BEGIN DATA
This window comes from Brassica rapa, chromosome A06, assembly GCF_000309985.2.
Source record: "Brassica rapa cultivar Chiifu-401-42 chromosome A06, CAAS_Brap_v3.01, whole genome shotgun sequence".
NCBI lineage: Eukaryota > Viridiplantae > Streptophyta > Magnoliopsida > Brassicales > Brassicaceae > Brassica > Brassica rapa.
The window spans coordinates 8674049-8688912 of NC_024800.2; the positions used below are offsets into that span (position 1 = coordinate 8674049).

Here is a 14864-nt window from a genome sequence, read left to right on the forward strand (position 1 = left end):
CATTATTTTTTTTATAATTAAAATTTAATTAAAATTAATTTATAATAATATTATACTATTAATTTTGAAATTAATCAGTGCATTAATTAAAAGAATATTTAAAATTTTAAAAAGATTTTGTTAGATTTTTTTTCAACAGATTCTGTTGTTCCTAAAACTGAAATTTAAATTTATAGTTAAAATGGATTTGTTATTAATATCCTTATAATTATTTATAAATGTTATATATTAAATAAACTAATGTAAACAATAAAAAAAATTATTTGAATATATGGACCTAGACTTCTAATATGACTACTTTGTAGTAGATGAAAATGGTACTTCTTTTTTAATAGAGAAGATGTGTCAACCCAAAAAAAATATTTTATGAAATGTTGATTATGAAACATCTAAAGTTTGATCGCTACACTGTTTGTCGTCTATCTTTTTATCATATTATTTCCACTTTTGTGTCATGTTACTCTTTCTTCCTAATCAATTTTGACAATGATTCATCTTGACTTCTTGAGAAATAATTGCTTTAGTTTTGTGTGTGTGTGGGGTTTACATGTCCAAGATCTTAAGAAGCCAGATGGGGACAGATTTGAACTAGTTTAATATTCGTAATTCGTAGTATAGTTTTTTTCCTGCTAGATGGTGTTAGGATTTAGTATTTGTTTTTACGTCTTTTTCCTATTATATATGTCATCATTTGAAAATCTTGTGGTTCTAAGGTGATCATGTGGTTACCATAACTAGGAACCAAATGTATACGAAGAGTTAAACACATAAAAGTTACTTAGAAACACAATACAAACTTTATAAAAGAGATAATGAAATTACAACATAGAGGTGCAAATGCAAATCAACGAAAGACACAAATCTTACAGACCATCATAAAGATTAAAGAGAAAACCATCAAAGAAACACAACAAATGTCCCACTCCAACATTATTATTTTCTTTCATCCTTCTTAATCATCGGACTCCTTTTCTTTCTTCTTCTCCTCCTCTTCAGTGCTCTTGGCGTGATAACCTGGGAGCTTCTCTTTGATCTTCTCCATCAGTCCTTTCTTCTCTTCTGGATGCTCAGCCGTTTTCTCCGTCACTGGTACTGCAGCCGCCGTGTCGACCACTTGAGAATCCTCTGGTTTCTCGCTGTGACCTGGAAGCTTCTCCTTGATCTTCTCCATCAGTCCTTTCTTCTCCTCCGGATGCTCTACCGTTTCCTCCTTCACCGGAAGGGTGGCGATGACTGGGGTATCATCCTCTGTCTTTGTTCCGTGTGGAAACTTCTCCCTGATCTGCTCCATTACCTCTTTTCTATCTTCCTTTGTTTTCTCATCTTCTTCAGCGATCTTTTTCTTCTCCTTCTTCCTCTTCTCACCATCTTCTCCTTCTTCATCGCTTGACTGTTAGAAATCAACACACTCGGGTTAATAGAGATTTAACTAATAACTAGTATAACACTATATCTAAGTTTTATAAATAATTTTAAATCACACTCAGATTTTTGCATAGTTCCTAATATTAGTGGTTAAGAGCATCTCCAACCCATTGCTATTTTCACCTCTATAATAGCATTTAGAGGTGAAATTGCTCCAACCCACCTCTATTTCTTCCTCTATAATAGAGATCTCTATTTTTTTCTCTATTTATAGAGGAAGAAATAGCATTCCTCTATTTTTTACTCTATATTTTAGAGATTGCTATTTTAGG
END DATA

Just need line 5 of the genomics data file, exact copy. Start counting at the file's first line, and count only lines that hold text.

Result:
Here is a 14864-nt window from a genome sequence, read left to right on the forward strand (position 1 = left end):